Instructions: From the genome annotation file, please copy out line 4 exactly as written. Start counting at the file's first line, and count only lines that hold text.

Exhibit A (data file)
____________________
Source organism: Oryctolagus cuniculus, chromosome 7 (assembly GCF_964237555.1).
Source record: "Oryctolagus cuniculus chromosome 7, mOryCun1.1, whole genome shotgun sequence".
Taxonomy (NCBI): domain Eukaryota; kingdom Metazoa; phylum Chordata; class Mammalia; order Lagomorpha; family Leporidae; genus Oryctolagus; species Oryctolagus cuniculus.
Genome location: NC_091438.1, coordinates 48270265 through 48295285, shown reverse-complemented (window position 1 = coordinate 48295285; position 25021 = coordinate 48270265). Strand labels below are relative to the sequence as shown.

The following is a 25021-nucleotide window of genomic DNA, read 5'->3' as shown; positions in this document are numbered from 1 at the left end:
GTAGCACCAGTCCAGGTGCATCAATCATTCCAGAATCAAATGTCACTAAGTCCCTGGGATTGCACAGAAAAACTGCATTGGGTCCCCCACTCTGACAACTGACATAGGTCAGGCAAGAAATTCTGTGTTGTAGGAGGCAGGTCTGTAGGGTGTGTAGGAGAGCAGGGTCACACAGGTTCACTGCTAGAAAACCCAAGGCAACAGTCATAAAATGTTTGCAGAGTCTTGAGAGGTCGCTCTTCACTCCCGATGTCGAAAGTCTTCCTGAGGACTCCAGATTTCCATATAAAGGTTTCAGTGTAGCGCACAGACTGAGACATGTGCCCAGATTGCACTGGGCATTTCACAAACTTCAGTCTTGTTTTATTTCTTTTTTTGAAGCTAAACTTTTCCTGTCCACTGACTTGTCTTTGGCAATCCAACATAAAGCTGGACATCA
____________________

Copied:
Genome location: NC_091438.1, coordinates 48270265 through 48295285, shown reverse-complemented (window position 1 = coordinate 48295285; position 25021 = coordinate 48270265). Strand labels below are relative to the sequence as shown.